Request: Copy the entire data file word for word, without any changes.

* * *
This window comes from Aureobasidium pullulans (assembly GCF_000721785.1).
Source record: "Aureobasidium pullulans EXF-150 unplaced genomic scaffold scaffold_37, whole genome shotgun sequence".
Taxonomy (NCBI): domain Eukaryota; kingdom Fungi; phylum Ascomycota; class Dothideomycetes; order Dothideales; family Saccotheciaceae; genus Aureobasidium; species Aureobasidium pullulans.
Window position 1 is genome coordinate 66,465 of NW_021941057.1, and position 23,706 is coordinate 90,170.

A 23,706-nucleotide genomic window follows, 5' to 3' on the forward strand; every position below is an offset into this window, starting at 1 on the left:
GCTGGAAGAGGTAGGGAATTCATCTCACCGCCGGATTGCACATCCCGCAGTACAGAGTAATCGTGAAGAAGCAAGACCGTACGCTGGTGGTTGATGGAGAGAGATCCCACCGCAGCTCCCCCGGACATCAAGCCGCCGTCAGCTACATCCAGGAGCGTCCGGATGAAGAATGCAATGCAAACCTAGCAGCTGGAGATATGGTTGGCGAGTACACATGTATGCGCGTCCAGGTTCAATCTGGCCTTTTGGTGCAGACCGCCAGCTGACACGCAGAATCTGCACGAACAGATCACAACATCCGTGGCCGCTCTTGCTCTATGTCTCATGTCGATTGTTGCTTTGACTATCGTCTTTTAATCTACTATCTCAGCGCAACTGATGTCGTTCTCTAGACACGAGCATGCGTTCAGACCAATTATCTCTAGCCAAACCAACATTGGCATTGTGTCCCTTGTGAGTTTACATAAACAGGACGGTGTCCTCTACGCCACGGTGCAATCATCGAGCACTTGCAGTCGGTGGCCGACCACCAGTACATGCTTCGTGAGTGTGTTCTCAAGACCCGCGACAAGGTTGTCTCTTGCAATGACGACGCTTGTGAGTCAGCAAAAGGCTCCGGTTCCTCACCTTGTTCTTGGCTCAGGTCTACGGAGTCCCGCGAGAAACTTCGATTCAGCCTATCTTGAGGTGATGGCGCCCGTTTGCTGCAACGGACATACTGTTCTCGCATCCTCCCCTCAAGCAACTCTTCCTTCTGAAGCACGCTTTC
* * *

This window comes from Aureobasidium pullulans (assembly GCF_000721785.1).
Source record: "Aureobasidium pullulans EXF-150 unplaced genomic scaffold scaffold_37, whole genome shotgun sequence".
Taxonomy (NCBI): domain Eukaryota; kingdom Fungi; phylum Ascomycota; class Dothideomycetes; order Dothideales; family Saccotheciaceae; genus Aureobasidium; species Aureobasidium pullulans.
Window position 1 is genome coordinate 66,465 of NW_021941057.1, and position 23,706 is coordinate 90,170.

A 23,706-nucleotide genomic window follows, 5' to 3' on the forward strand; every position below is an offset into this window, starting at 1 on the left:
GCTGGAAGAGGTAGGGAATTCATCTCACCGCCGGATTGCACATCCCGCAGTACAGAGTAATCGTGAAGAAGCAAGACCGTACGCTGGTGGTTGATGGAGAGAGATCCCACCGCAGCTCCCCCGGACATCAAGCCGCCGTCAGCTACATCCAGGAGCGTCCGGATGAAGAATGCAATGCAAACCTAGCAGCTGGAGATATGGTTGGCGAGTACACATGTATGCGCGTCCAGGTTCAATCTGGCCTTTTGGTGCAGACCGCCAGCTGACACGCAGAATCTGCACGAACAGATCACAACATCCGTGGCCGCTCTTGCTCTATGTCTCATGTCGATTGTTGCTTTGACTATCGTCTTTTAATCTACTATCTCAGCGCAACTGATGTCGTTCTCTAGACACGAGCATGCGTTCAGACCAATTATCTCTAGCCAAACCAACATTGGCATTGTGTCCCTTGTGAGTTTACATAAACAGGACGGTGTCCTCTACGCCACGGTGCAATCATCGAGCACTTGCAGTCGGTGGCCGACCACCAGTACATGCTTCGTGAGTGTGTTCTCAAGACCCGCGACAAGGTTGTCTCTTGCAATGACGACGCTTGTGAGTCAGCAAAAGGCTCCGGTTCCTCACCTTGTTCTTGGCTCAGGTCTACGGAGTCCCGCGAGAAACTTCGATTCAGCCTATCTTGAGGTGATGGCGCCCGTTTGCTGCAACGGACATACTGTTCTCGCATCCTCCCCTCAAGCAACTCTTCCTTCTGAAGCACGCTTTC